>>>> that is an untested theory.
>>>> The Parser wants to turn out abstract syntax trees (AST). Ideally, 
>>>> the Parser would just need to ask a NodeFactory for AST nodes and 
>>>> you could supply your own NodeFactory. But I think that there is a 
>>>> fair amount of coupling between the Parser and Derby's concrete 
>>>> implementation of NodeFactory. I think that you could uncouple the 
>>>> two, but you may not want to spend your time on that.
>>>> So the Parser is going to force you to pull in the AST nodes. Once 
>>>> you do that, you will end up with the whole compiler. In 
>>>> particular, the AST nodes (and the Parser itself) expect that you 
>>>> will supply an implementation of LanguageConnectionContext, the 
>>>> master state variable for the whole SQL interpreter. Untangling 
>>>> that requirement is another chunk of work you may not want to do.
>>>> Then there is the Monitor. It has been a while since I was in that 
>>>> code but I seem to recall that fairly early on the Monitor wants to 
>>>> fault in a storage layer. In theory you ought to be able to supply 
>>>> the Monitor a list of modules that doesn't include a storage layer. 
>>>> But since no-one runs in this configuration, there are probably a 
>>>> lot of undocumented surprises that you may not want to fix either.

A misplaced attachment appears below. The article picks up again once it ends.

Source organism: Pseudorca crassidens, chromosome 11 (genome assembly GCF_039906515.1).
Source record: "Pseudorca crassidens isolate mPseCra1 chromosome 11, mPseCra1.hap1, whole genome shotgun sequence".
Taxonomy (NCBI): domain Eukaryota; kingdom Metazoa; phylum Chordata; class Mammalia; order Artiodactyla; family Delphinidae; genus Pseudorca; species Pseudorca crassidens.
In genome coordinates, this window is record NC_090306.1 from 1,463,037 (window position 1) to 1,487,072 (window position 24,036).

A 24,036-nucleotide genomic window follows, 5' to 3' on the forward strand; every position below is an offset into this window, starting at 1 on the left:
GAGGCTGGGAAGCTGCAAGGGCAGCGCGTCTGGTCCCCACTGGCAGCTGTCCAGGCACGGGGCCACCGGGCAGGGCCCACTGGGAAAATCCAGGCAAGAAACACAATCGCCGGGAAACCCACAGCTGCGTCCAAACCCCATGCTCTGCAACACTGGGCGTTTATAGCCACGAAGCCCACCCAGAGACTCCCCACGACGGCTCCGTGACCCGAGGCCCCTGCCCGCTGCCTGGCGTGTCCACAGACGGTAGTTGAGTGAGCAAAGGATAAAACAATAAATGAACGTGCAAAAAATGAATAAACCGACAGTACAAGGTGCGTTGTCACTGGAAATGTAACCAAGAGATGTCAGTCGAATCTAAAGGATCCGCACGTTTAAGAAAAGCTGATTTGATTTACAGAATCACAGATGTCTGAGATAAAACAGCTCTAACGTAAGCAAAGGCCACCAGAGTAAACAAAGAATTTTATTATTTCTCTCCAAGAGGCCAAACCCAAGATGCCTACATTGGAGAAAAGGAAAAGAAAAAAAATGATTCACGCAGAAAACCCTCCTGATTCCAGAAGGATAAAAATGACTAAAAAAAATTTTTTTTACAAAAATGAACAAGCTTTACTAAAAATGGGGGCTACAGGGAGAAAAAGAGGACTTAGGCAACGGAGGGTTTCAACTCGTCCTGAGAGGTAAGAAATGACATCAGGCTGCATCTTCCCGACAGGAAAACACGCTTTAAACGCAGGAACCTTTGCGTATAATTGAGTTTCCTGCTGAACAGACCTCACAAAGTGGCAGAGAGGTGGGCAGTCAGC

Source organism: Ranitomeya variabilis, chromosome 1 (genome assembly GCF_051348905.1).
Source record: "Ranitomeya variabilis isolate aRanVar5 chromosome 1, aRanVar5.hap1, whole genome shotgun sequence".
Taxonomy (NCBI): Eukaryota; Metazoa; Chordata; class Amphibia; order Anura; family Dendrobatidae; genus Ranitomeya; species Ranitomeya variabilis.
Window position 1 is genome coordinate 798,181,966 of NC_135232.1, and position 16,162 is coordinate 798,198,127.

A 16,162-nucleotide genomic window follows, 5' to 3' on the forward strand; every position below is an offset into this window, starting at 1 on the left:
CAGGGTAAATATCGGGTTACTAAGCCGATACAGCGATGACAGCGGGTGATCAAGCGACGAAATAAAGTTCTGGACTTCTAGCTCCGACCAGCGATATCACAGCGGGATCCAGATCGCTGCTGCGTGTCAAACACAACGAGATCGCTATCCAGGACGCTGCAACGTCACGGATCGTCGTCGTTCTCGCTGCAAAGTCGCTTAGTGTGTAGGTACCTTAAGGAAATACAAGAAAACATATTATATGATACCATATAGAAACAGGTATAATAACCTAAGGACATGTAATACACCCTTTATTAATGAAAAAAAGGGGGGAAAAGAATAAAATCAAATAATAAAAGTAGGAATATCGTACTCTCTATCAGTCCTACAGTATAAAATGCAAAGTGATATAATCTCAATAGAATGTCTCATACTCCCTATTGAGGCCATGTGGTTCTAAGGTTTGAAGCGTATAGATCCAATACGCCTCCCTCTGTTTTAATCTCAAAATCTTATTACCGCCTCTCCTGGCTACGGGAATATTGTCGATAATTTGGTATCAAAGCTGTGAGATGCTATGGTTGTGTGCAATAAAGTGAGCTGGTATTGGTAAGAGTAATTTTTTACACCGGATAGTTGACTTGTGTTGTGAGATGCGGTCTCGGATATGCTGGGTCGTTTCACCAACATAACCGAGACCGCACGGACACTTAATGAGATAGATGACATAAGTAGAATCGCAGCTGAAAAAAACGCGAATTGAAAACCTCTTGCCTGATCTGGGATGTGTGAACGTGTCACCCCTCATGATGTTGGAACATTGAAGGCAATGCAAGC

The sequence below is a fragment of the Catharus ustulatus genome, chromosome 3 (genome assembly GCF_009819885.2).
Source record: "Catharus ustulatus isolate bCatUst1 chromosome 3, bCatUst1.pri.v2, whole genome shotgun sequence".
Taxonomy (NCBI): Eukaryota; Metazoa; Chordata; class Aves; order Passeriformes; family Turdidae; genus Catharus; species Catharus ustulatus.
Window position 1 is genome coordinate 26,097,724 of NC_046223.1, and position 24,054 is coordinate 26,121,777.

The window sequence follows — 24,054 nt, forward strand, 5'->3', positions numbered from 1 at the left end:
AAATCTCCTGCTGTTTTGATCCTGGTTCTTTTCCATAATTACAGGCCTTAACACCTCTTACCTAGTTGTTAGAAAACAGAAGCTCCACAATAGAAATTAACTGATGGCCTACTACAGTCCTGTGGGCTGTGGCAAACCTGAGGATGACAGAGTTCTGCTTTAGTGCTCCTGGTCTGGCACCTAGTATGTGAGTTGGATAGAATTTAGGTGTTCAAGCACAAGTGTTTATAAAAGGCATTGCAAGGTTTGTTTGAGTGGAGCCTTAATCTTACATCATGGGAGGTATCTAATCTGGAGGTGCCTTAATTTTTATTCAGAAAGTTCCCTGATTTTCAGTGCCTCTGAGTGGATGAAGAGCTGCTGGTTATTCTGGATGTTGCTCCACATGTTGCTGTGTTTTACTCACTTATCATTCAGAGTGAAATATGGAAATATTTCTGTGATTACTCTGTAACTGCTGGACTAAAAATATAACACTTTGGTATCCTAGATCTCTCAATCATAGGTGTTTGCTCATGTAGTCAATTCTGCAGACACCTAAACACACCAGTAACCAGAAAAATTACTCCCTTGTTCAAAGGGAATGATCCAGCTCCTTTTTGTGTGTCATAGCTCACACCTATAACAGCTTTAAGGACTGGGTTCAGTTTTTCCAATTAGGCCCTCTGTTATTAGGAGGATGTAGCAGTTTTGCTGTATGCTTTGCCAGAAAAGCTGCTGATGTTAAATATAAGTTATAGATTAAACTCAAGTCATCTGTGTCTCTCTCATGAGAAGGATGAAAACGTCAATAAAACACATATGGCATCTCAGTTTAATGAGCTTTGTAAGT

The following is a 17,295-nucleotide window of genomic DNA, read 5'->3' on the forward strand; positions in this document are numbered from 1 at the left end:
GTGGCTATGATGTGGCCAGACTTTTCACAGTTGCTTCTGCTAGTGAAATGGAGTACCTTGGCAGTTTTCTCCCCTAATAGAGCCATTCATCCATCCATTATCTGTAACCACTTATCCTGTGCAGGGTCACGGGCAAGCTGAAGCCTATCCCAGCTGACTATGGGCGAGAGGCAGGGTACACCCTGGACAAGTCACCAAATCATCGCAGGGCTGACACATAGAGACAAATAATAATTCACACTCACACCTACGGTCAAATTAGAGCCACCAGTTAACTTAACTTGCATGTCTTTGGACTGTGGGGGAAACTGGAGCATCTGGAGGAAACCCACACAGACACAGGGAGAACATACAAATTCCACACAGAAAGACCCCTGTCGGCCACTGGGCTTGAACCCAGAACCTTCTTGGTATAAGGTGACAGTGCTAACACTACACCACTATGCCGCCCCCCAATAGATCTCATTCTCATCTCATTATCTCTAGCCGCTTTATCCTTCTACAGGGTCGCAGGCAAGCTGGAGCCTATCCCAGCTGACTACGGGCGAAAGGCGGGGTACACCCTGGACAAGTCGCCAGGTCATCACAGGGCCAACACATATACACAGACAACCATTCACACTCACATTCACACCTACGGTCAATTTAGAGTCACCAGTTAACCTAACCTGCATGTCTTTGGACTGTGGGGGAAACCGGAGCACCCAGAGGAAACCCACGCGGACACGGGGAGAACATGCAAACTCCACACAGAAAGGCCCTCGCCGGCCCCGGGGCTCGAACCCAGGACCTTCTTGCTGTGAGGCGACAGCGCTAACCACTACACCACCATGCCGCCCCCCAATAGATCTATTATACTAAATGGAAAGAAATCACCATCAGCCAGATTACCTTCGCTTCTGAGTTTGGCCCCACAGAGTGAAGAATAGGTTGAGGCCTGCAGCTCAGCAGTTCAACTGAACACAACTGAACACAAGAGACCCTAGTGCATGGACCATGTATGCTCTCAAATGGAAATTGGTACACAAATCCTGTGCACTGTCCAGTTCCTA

>>>> Can I ask you what breaks if you just pull in the whole Derby 
>>>> engine? Are you concerned that you will fault in too much code that 
>>>> you barely use? Are you concerned that you'll end up with a dummy 
>>>> database that you don't need? Are Derby's AST nodes not a usable 
>>>> representation of statement syntax?
>>>> Thanks,
>>>> -Rick
>>>> Christian Riedel wrote:
>>>>> Hi there,
>>>>> we are working on a small project where we need to analyze an SQL 
>>>>> statement that can be of any kind: very simple, with inner 
>>>>> selects, complex join etc.
>>>>> We figured it inappropriate to start to write our own parser when 
>>>>> there are other projects, like derby, out there that can do it 
>>>>> much better than we would possibly do ... so this was our idea:
>>>>> Can we use derby to create an instance of Parser 
>>>>> (org.apache.derby.iapi.sql.compile.Parser.class) and let our SQL 
>>>>> statement be parsed by calling the parse() method on this 
>>>>> instance? What we want to have is a syntax tree of the statement 
>>>>> that allows us to see which tables and which fields are accessed / 
>>>>> included in the statement (including any possibly done "renames" รก 
>>>>> The problem is, that we are stuck ... we spent several days now to 
>>>>> try to find the proper way to create an instance of the Parser. Is 
>>>>> it possible at all without having to set up a running derby system?
>>>>> Is the Monitor class the right entry point? How can we create a 
>>>>> CompilerContext so that a Parser instance can be created?
>>>>> This sure is off-topic but we don't see any way through all this. 
>>>>> Can you help us?
>>>>> Thanks in advance
>>>>> Christian